Czech energy giant ČEZ Group is considering whether to construct a facility for the production of lithium-ion batteries, which are used to power electric cars, in the northern region of North Bohemia, a government minister has said.
The Czech Minister of Industry and Trade, Karel Havlíček told reporters that if ČEZ went ahead with the plan it would represent one of the biggest investments of its kind in Central Europe.
ČEZ, which is about 70% state owned, would build the plant with the help of other investors from the automotive industry, Havlíček said on a visit to Berlin. The intention is to use lithium mined in the country's Ore Mountains near the town of Cínovec, on the German border.
ČEZ should take control of lithium mining in Cínovec by the end of next month.
Mining of the element is already taking place on the German side of the border, where about one-third of the lithium in the region is located. The minister said it was also an immensely interesting and valuable resource for the Czech Republic.
In reference to Tesla's manufacturing plants, one of which is to be built near Berlin, Havlíček described the proposed facility as being a "gigafactory".
No reference was made to the cost of the proposed project but the minister said it could be built within a few years and that ČEZ would not be the sole investor.
Last year, ČEZ made a conditional agreement with mining company European Metals Holdings (EMH) on a strategic partnership and a significant investment in the lithium mining project in Cínovec.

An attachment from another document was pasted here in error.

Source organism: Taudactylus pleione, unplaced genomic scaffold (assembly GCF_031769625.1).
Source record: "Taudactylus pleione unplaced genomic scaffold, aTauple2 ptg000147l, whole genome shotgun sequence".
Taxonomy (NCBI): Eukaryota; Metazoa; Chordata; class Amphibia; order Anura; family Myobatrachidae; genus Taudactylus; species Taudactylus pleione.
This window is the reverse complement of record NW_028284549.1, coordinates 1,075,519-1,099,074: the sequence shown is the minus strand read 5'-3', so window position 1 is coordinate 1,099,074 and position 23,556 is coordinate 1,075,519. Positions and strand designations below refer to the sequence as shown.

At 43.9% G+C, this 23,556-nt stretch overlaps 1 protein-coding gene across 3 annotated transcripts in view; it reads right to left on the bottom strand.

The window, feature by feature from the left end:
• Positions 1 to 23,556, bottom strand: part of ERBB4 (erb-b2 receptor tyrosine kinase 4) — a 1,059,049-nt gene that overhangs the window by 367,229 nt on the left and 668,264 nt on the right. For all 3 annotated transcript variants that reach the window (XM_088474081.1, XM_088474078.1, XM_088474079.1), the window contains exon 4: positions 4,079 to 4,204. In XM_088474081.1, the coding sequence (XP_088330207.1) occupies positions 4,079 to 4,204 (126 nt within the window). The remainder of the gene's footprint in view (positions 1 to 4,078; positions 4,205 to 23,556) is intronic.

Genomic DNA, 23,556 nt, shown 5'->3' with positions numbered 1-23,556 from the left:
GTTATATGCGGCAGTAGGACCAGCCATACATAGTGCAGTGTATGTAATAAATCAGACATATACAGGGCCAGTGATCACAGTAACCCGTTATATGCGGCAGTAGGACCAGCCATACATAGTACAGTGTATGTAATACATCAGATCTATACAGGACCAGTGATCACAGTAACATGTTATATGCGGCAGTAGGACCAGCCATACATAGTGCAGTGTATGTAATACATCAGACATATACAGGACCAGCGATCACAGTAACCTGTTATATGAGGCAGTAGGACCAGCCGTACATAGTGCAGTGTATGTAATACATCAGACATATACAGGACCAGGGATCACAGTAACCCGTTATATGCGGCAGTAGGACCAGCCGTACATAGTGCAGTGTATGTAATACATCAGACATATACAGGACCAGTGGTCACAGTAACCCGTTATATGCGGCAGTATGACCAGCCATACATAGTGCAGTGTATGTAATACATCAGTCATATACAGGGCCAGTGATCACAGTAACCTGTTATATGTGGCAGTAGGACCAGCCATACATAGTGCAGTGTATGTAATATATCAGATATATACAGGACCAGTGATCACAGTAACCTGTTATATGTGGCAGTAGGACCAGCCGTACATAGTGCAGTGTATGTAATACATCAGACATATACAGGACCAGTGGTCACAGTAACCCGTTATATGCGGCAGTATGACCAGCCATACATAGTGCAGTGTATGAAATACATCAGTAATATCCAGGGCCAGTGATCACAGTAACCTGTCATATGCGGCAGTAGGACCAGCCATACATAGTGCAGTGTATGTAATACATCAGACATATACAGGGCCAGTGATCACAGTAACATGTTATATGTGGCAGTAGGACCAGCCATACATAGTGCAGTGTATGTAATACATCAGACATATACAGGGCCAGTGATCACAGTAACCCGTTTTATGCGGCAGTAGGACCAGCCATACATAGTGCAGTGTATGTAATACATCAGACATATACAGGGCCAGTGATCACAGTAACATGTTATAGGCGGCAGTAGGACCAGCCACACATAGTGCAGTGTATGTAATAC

If the deal with EMH goes ahead, ČEZ will acquire a 51% stake in Geodet, a Czech subsidiary of EMH, which owns mining rights, for around CZK 853-million (€34-million)
ČEZ spokesman Roman Gazdík said the company was considering lithium mining and had entered into a partnership with Slovak company InoBat, which intends to build a factory in Slovakia.
Gazdík said such projects were now a priority in the European Union, with the electrification of the automotive industry an area of high priority.
The ČEZ representative said that as a major car manufacturer, the Czech Republic was a logical candidate for the development of the battery industry.
It is estimated the Czech Republic sits on around 3% of the world's sources of lithium resources. The vast majority lies in Cínovec, which boasts the largest deposit in the whole of Europe. There is also a small amount in Slavkovský les, a mountain range in West Bohemia.